It can be difficult to scale machine learning projects when a data scientist is needed to perform manual decisions in the pipeline. An example in deep learning is finding the optimal learning rate that will minimize the loss function at each step. In research scientist Leslie Smith’s papers, Cyclical Learning Rates for Training Neural Networks and A Disciplined Approach to Neural Network Hyper-Parameters, he introduces a method to systematically determine an optimal learning rate.
With this method, data scientists can train their models faster and potentially achieve higher metrics than they could manually selecting an arbitrary value. In this process, the model is trained using a few batches of data. At the end of each batch, the learning rate dynamically increases until the loss begins to increase at an exponential rate (as seen in the graph below). After plotting the loss and learning rate, the optimal learning rate can be found in the value that is approximately a power of ten less than the inflection point, or in the value of the steepest slope. While this method is useful in finding a learning rate, in many cases, there are still situations where the determined learning rate is sub-optimal.
After Smith’s work was published, Novetta and ESRI, both members of the fastai community, each developed an open source algorithm that automatically finds a learning rate. Novetta’s method was developed with natural language processing tasks in mind to better automate the deployment of ML models in the Novetta Mission Analytics platform. ESRI’s algorithm focuses on computer vision tasks.
Since Novetta implements automated learning rates in production, we wanted to compare the three methods (Smith, Novetta, ESRI) across a range of tasks.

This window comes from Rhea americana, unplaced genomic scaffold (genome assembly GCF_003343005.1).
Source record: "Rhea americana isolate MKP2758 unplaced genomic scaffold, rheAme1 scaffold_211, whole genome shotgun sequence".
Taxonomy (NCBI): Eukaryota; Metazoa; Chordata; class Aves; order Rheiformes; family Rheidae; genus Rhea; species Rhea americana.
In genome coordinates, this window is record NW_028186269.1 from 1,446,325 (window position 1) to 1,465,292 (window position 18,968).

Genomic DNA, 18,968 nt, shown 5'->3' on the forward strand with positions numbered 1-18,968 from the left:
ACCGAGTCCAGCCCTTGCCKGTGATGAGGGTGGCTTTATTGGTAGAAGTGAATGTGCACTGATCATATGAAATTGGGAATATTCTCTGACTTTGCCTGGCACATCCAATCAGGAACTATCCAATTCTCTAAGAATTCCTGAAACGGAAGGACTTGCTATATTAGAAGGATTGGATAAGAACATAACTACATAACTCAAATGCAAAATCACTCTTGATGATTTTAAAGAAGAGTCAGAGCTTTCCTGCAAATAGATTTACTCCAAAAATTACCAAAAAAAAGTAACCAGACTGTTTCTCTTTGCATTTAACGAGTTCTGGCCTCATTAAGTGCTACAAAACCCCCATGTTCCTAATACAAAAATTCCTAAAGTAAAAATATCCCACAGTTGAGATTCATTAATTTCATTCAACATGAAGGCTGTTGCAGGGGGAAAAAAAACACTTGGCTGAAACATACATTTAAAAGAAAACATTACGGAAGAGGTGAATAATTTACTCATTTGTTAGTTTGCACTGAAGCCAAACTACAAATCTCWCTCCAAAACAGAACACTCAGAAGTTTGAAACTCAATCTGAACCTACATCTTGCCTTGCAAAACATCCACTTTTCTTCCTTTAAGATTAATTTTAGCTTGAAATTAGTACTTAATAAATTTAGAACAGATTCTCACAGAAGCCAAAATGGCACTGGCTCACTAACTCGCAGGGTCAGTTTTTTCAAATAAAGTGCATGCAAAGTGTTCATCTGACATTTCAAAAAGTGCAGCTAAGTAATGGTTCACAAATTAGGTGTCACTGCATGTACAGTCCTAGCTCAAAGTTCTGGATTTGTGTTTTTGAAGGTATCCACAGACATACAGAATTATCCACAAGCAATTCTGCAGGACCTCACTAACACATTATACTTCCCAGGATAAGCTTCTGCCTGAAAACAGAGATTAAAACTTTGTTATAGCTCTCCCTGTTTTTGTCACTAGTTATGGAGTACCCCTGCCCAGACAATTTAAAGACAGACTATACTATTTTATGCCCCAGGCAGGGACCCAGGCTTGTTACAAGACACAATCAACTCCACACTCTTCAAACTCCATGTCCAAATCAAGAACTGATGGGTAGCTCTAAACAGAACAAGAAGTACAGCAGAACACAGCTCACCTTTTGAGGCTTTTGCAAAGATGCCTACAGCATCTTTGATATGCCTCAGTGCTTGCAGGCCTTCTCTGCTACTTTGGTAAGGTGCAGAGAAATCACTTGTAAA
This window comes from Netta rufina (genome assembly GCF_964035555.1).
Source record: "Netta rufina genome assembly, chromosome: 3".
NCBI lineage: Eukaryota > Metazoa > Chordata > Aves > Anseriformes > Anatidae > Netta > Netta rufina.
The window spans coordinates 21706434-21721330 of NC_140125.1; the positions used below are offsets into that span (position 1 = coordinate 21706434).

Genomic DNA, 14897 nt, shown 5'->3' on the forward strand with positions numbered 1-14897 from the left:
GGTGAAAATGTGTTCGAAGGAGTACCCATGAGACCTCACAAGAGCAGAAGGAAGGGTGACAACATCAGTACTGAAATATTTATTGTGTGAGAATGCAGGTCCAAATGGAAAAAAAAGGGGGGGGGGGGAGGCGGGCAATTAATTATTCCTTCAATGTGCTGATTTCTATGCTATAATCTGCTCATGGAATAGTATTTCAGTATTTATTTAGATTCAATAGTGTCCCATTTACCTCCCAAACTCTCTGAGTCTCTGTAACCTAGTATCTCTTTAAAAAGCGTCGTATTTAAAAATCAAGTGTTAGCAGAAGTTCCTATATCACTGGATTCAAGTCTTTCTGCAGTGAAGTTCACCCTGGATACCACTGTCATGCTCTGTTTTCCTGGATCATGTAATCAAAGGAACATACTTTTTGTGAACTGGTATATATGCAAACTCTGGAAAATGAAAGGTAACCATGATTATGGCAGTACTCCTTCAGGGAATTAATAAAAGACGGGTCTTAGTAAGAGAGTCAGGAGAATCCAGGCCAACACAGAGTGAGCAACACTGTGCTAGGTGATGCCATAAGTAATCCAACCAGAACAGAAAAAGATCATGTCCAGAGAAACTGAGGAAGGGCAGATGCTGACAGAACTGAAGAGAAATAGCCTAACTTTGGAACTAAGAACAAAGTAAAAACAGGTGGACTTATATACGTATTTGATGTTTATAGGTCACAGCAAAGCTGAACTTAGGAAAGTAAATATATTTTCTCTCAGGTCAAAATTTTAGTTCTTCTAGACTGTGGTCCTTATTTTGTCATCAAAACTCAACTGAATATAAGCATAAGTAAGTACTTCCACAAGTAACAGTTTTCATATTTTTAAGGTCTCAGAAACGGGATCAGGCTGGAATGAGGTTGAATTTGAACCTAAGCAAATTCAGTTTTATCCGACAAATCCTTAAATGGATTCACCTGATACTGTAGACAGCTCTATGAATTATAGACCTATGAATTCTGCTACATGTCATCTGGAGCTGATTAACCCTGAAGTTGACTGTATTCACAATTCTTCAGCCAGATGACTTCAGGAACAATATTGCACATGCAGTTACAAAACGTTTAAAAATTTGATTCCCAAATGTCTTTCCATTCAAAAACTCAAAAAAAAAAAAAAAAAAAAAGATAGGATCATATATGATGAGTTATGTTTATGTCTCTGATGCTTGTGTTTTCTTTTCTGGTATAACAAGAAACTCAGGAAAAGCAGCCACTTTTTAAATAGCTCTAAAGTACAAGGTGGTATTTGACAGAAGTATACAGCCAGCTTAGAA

Datasets, Training Paradigm, and Metrics
In order to capture a wide range of common deep learning domains, we evaluated these methods on a total of six datasets across four domains, as seen in the table below:
|Domain and Task||Datasets|
|Computer Vision Classification||Oxford Pets, fastai’s ImageWoof|
|Tabular Classification||Adult Sample|
|Natural Language Processing||IMDB, one internal Novetta dataset|
For the Adult Sample dataset, we used Smith’s cyclical training regimen in a single step. The rest of the datasets were trained with fastai’s fine-tuning regimen, as it is geared towards transfer learning. This involves a two-step training process with Smith’s regimen. For each of the datasets, we reported the mean accuracy of a trained network.
This table shows absolute performance improvement on the six datasets vs Smith’s algorithm:
|Algorithm||Oxford Pets||ImageWoof||CAMVID||Adult Sample||IMDB||Internal Novetta text dataset|
Over these six datasets, we saw that Novetta’s algorithm and ESRI’s algorithm both perform better than the baseline approach. Compared to each other, Novetta’s and ESRI’s methods achieve nearly the same performance, with one gaining a few percentage points over the other in the specific domains for which they were intended to be utilized. Only three results showed a statistically significant difference between the two algorithms: Adult Sample, CAMVID, and IMDB. With CAMVID and IMDB, Novetta’s algorithm chose an appropriate learning rate, but the rate ESRI’s algorithm chose was too high, leading to exploding gradients and a loss of accuracy. We also saw a small drop in performance with Novetta’s algorithm on the Adult Sample dataset. Based on our experiments, both of the approaches can serve as improvements on traditional methods for automatically choosing a learning rate.
As part of Novetta’s continued involvement in the open source community, we provided the source code for our learning rate finder to the fastai community. Novetta is working with fastai developers to integrate the finder into their package so that it is more accessible to users. With these developments and our comparison research, we look forward to the evolution of increasingly accurate learning rate finders.